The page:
U.S. Rep. Filemon Vela is stressing the importance of partnership — among business, education and community leaders across the board — in grappling with issues important to the city, county and region.
Vela, who represents the 34th Congressional District that includes Cameron County, was the keynote speaker at Friday’s Brownsville Chamber of Commerce annual luncheon, which honors the chamber’s outgoing directors and committee chairmen for their service and civic engagement.
“I view my role as that of a partner,” Vela said. “Going forward I really want you to know that I view you as a partner.”
District 34, one of four new Texas congressional districts created in 2010 as a result of the state’s population growth, is anchored by Brownsville and contains some 700,000 constituents. The district encompasses Cameron, Willacy, Kleberg, Kenedy, Jim Wells, Bee, Goliad and DeWitt counties, and parts of Hidalgo, San Patricio and Gonzales counties.
Vela, a longtime civil lawyer who announced in February 2012 that he intended to run for the seat in his first bid for political office, was sworn in Jan. 3.
He said he has spent the past month mostly getting his Washington, D.C., office and district offices up and running. Rather than just one district office, Vela said he created three to better serve communities in various parts of the district. Vela’s district offices are in Brownsville, San Benito and Alice.
The Brownsville office is officially open, though the San Benito and Alice offices are not. Getting the Capitol office up to speed has presented special challenges given the deliberate pace of federal bureaucracy, Vela admitted.
“We don’t even have software in our Washington, D.C., office yet,” he said.
Vela was assigned to the House committees on Agriculture and Homeland Security. Because committee assignments are based on seniority, “there wasn’t a whole lot left” when House leadership got to him and other freshmen, Vela said.
Still, there’s plenty of work to do — the Farm Bill, for instance. Every five years Congress is supposed to reauthorize it. However, last time around, in the throes of hand-wringing over the looming “fiscal cliff,” the House version of the bill never came to a vote, even though the House and the Senate had both drafted their own versions.
The current Farm Bill merely was extended for nine months, a classic case of case of kick-the-can-down-the-road, Vela said. Getting it reauthorized will take up much of the next year, he said.
“That’s something we’re going to be working on real hard,” Vela said.
He also sits on the Cybersecurity, Infrastructure Protection and Security Technologies subcommittee of the Homeland Security Committee. Vela noted that the U.S. has been subject to serious cyber attacks recently, including the hacking of The New York Times website by China.
“This is one of the things you’re going to be hearing about going forward,” he said.
Finding a way to avoid devastating funding cuts under “sequestration” if Republicans and Democrats can’t reach a compromise on spending is another top priority, Vela said. The cuts, which were put off for two months after a last-minute fiscal-cliff deal, are scheduled to begin in March.
Vela said it’s not clear how things will go, though he hasn’t seen any promising legislative packages advanced that would avoid sequestration.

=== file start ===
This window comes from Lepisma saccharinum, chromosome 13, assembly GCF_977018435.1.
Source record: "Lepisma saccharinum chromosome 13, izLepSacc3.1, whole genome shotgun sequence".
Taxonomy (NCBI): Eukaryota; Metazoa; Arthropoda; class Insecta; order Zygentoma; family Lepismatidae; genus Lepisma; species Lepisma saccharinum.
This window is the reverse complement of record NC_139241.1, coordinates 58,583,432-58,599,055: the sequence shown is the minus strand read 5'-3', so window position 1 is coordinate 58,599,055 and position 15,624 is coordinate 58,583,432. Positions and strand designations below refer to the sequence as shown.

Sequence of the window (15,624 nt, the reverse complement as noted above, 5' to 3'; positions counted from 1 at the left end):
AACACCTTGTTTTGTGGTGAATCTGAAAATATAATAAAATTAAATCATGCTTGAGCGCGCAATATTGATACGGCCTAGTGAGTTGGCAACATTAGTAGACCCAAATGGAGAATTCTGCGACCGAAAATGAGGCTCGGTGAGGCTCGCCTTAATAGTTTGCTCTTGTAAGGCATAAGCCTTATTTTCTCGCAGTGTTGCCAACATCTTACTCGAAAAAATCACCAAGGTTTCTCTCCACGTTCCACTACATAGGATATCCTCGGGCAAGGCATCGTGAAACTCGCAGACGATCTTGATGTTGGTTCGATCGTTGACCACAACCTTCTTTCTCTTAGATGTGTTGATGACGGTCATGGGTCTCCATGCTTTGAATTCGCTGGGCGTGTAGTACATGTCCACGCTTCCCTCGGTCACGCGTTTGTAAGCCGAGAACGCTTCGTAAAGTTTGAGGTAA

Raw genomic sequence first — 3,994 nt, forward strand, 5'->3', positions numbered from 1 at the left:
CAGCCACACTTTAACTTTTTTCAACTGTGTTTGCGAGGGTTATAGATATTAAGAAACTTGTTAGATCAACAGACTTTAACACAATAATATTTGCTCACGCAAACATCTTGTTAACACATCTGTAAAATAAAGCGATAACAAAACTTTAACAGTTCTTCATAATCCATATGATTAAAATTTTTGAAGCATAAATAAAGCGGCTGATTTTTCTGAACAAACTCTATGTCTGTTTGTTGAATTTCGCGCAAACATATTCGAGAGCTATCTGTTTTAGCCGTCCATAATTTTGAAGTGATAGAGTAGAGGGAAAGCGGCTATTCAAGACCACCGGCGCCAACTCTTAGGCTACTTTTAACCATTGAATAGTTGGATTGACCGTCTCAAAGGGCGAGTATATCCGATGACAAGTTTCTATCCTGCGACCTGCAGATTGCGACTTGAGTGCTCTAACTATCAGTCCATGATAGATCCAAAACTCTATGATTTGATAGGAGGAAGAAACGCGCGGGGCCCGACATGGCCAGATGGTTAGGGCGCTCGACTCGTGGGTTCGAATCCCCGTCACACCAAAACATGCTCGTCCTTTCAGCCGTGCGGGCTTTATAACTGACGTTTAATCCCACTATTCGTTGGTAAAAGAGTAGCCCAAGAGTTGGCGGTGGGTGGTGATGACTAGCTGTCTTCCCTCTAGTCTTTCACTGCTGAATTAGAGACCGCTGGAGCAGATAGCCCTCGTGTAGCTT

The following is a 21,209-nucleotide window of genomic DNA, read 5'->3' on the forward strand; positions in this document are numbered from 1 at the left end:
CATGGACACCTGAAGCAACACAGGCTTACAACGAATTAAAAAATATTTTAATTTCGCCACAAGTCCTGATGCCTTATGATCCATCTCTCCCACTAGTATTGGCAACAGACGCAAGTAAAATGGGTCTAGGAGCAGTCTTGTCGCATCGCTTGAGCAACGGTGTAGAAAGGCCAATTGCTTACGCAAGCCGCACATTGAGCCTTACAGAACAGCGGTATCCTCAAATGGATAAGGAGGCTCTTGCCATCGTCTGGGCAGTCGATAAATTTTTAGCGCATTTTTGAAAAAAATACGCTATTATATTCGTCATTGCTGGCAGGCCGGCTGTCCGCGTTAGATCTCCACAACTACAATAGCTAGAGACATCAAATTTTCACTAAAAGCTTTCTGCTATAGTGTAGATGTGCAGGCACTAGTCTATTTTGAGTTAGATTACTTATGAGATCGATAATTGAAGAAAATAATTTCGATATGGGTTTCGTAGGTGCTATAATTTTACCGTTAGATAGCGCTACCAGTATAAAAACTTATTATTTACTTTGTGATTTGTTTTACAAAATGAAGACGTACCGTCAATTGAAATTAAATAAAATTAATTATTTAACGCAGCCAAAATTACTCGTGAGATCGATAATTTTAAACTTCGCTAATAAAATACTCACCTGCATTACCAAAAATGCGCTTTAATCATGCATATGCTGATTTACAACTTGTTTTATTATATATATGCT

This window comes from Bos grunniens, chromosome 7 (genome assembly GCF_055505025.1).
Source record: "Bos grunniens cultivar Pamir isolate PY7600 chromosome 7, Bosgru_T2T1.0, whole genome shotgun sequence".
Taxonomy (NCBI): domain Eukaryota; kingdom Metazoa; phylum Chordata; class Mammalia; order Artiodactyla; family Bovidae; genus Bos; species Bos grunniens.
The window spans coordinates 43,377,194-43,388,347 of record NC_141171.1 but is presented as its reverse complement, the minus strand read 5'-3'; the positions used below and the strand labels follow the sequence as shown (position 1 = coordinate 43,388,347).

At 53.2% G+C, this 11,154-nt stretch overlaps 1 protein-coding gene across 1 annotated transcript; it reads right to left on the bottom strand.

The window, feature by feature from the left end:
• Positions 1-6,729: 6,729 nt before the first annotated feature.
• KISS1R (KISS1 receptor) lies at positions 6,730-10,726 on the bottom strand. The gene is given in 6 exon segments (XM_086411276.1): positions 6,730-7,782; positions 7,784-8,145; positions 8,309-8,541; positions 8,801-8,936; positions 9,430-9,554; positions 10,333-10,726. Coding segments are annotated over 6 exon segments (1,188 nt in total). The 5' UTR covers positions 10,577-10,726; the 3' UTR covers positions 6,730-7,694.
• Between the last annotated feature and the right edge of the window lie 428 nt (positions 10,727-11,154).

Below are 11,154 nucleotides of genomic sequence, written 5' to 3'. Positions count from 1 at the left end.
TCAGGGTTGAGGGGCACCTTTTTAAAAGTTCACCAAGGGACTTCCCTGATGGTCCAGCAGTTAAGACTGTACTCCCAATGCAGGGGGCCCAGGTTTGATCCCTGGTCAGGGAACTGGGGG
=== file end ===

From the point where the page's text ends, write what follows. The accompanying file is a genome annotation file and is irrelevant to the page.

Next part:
Democrats and Republicans have managed to find things they can agree on in the form of an extension of middle-class tax cuts, a tax increase for families making more than $450,000 a year and relief funds for victims of Hurricane Sandy, he noted.
Such brief eruptions of bipartisanship offer a “glimmer of hope,” Vela said.
“We hadn’t seen that in a long time,” he said. “We’ll just have to wait (to see if it continues).”
In light of the massacre of children at Sandy Hook Elementary School in Connecticut, Vela said not enough effort has been made toward solving the nation’s mental health crisis. As for gun control, Vela said he would make a decision on specific legislation when it’s proposed.
“I can’t help but think about what happened (at Sandy Hook),” Vela said. “At the same time you have to be mindful of the Second Amendment.”
The congressman also touched on immigration, calling for amnesty for the 11 million or so undocumented immigrants who’ve been in the country for years. Though border security often dominates the conversation, not enough is said about bringing economic prosperity to both sides of the border. Vela said he would work to promote manufacturing in the U.S. and Mexico to help reduce high unemployment along the border.
Also on the local front, Vela said he’ll do all he can to help bring a SpaceX commercial rocket launch site to Cameron County and support the University of Texas System proposal to merge UT-Brownsville and UT-Pan American — thus creating access to a huge pot of funding for the Valley in the form of the Permanent University Fund.
Vela said he’s also committed to working with officials from the Port of Brownsville, Cameron County and the city to get the port’s ship channel widened and deepened to accommodate larger ships.
Reflecting on his new job, he said, “It’s been a very interesting and engaging experience being back home as a congressman for the first time.”
Vela added that he takes the obligation very seriously, and asked for patience as he gets his staff in place and offices operating.
“This is something I take with me every day,” he said. “I’m very grateful to be given the opportunity to represent you in Washington. We’re just getting started. I look forward to a very fruitful relationship with all the communities I represent.”